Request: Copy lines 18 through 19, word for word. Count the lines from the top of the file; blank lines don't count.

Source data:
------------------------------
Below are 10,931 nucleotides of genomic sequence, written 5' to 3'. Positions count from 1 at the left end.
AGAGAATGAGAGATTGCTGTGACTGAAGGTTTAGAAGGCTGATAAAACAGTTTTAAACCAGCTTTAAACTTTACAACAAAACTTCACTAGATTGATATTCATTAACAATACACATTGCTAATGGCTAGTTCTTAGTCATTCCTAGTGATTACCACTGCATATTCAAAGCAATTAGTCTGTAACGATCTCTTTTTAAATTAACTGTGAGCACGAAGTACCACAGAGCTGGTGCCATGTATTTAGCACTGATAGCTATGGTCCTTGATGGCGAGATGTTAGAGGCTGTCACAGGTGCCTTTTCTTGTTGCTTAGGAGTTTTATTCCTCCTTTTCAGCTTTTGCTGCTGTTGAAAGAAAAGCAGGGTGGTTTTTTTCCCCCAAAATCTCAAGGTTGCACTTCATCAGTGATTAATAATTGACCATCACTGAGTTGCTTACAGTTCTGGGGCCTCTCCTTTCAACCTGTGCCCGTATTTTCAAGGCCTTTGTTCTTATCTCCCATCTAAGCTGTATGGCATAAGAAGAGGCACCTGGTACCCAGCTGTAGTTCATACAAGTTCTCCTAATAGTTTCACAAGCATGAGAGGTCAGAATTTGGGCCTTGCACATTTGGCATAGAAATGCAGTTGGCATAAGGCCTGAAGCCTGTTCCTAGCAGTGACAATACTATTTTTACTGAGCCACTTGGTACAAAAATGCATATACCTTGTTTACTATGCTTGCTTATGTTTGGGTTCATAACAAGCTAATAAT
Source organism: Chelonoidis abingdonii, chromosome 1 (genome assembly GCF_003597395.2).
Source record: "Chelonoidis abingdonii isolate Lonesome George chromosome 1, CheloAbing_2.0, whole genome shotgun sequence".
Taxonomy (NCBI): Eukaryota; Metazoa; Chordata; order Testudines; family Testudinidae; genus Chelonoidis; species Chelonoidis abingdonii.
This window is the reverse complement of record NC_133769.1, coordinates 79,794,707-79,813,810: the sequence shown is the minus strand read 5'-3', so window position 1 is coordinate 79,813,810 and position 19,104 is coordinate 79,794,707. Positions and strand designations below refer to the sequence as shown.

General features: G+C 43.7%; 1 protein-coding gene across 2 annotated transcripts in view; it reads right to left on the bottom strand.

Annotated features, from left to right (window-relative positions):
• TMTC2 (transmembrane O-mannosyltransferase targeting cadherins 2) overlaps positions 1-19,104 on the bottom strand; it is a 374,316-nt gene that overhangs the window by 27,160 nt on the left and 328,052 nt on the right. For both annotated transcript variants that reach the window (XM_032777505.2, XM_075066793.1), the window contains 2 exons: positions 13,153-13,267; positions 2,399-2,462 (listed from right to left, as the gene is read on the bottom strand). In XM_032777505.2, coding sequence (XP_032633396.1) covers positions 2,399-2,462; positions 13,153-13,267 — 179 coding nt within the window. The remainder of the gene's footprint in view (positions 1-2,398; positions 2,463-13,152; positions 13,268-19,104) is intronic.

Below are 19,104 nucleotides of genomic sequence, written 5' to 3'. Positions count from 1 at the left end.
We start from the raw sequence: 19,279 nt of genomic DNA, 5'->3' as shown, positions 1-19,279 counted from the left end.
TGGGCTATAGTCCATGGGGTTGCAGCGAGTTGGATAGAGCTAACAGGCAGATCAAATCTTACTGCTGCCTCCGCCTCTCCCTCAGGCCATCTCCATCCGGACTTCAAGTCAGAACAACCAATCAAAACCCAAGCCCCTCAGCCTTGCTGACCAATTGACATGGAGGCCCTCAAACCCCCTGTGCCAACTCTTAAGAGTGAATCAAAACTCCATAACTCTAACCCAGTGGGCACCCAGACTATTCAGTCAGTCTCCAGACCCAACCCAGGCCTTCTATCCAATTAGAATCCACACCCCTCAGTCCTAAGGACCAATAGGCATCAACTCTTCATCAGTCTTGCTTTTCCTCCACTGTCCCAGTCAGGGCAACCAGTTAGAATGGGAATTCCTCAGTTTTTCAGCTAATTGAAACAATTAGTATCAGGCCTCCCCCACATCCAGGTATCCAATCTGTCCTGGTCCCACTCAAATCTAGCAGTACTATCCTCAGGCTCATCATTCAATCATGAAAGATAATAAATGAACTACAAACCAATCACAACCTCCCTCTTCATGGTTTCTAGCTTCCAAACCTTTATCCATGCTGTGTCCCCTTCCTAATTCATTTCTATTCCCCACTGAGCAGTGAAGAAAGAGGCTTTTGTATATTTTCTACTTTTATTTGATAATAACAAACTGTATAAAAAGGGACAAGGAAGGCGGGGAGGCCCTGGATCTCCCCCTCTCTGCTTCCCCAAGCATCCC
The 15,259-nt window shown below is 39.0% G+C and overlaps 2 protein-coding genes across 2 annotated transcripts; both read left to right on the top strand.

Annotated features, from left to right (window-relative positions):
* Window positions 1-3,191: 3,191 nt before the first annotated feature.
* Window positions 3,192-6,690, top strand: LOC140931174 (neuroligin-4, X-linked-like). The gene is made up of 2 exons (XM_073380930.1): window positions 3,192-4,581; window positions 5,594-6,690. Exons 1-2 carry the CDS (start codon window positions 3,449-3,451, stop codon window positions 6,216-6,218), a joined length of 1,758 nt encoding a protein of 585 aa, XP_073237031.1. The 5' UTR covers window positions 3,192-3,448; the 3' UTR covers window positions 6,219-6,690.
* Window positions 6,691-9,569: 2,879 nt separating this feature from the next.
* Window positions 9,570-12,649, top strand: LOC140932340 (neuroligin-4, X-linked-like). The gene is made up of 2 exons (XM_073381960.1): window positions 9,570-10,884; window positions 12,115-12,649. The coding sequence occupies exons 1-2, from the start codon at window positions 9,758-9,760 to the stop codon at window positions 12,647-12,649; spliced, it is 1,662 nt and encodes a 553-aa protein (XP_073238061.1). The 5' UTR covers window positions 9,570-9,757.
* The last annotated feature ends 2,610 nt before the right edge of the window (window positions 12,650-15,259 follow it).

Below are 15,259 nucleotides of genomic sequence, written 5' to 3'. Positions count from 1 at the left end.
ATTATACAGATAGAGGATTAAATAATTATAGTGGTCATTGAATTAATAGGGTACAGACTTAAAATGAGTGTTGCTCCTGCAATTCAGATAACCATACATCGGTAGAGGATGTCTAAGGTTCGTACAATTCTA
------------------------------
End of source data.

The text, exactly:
* Window positions 9,570-12,649, top strand: LOC140932340 (neuroligin-4, X-linked-like). The gene is made up of 2 exons (XM_073381960.1): window positions 9,570-10,884; window positions 12,115-12,649. The coding sequence occupies exons 1-2, from the start codon at window positions 9,758-9,760 to the stop codon at window positions 12,647-12,649; spliced, it is 1,662 nt and encodes a 553-aa protein (XP_073238061.1). The 5' UTR covers window positions 9,570-9,757.
* The last annotated feature ends 2,610 nt before the right edge of the window (window positions 12,650-15,259 follow it).